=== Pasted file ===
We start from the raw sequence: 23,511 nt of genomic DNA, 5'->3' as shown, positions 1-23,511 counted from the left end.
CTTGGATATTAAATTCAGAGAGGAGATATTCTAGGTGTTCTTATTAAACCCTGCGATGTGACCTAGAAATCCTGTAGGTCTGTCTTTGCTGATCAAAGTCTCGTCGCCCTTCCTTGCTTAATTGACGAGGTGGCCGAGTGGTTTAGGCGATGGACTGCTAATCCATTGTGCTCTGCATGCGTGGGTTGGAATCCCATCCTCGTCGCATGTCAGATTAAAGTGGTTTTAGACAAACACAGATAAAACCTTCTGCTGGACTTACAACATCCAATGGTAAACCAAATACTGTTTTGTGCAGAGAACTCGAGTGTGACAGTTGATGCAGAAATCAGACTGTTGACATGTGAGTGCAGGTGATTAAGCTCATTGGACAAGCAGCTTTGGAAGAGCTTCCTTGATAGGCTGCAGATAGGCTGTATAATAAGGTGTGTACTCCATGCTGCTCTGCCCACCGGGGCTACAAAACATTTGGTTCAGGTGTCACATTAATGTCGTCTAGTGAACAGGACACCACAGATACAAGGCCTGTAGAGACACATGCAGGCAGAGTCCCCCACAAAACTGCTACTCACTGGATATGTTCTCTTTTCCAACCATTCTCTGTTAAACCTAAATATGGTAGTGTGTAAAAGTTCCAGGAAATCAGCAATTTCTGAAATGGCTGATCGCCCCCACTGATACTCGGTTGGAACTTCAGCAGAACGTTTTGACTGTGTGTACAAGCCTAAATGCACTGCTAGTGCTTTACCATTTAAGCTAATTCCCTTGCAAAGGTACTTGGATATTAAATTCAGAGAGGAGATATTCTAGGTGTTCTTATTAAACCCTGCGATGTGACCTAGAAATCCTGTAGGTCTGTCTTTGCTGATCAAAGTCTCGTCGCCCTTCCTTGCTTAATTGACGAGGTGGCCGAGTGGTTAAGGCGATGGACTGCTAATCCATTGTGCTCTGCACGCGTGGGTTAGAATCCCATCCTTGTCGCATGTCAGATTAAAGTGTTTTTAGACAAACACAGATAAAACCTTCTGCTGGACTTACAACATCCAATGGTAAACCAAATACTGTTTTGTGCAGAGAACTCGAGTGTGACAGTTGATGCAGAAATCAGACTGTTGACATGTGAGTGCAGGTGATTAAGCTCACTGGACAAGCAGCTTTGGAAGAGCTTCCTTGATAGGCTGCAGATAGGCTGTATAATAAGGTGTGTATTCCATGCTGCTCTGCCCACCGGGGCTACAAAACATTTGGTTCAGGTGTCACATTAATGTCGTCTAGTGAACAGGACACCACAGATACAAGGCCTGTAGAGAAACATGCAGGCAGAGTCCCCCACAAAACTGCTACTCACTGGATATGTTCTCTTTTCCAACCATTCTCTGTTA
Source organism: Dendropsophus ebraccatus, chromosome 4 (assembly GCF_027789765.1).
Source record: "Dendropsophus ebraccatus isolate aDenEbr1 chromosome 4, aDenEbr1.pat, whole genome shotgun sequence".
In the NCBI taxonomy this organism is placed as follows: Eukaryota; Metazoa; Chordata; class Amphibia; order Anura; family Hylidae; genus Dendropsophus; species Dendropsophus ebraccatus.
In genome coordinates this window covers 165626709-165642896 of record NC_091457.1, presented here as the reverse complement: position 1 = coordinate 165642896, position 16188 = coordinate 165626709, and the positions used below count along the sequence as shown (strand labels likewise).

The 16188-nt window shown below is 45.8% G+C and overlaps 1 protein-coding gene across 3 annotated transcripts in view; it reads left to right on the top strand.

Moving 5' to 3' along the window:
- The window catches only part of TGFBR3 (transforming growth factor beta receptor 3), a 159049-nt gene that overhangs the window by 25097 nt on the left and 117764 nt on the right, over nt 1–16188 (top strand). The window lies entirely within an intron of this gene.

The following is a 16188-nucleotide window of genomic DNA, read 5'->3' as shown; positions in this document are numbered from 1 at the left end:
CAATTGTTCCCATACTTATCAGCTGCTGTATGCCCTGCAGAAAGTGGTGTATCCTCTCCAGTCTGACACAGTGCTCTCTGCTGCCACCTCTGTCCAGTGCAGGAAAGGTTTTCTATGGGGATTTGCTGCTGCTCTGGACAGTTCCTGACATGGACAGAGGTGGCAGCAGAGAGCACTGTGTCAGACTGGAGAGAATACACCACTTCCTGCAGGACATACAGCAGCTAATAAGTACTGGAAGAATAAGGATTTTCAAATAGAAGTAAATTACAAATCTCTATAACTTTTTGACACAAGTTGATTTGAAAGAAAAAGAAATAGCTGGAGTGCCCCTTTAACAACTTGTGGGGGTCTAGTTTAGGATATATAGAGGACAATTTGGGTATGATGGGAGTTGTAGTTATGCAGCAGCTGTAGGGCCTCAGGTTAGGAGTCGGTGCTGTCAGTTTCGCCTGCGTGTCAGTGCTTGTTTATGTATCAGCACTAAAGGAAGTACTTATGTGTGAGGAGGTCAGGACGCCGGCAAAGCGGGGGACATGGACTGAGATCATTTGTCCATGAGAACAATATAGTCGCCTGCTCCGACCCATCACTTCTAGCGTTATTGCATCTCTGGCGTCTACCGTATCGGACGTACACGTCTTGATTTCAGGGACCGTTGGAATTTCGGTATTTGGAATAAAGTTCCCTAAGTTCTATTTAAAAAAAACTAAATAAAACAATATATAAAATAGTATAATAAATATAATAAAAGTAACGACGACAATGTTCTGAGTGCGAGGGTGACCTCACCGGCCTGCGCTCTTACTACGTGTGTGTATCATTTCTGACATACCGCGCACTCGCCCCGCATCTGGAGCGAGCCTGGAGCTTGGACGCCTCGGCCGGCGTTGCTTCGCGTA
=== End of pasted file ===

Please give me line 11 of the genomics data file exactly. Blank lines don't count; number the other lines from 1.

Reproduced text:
CAATTGTTCCCATACTTATCAGCTGCTGTATGCCCTGCAGAAAGTGGTGTATCCTCTCCAGTCTGACACAGTGCTCTCTGCTGCCACCTCTGTCCAGTGCAGGAAAGGTTTTCTATGGGGATTTGCTGCTGCTCTGGACAGTTCCTGACATGGACAGAGGTGGCAGCAGAGAGCACTGTGTCAGACTGGAGAGAATACACCACTTCCTGCAGGACATACAGCAGCTAATAAGTACTGGAAGAATAAGGATTTTCAAATAGAAGTAAATTACAAATCTCTATAACTTTTTGACACAAGTTGATTTGAAAGAAAAAGAAATAGCTGGAGTGCCCCTTTAACAACTTGTGGGGGTCTAGTTTAGGATATATAGAGGACAATTTGGGTATGATGGGAGTTGTAGTTATGCAGCAGCTGTAGGGCCTCAGGTTAGGAGTCGGTGCTGTCAGTTTCGCCTGCGTGTCAGTGCTTGTTTATGTATCAGCACTAAAGGAAGTACTTATGTGTGAGGAGGTCAGGACGCCGGCAAAGCGGGGGACATGGACTGAGATCATTTGTCCATGAGAACAATATAGTCGCCTGCTCCGACCCATCACTTCTAGCGTTATTGCATCTCTGGCGTCTACCGTATCGGACGTACACGTCTTGATTTCAGGGACCGTTGGAATTTCGGTATTTGGAATAAAGTTCCCTAAGTTCTATTTAAAAAAAACTAAATAAAACAATATATAAAATAGTATAATAAATATAATAAAAGTAACGACGACAATGTTCTGAGTGCGAGGGTGACCTCACCGGCCTGCGCTCTTACTACGTGTGTGTATCATTTCTGACATACCGCGCACTCGCCCCGCATCTGGAGCGAGCCTGGAGCTTGGACGCCTCGGCCGGCGTTGCTTCGCGTA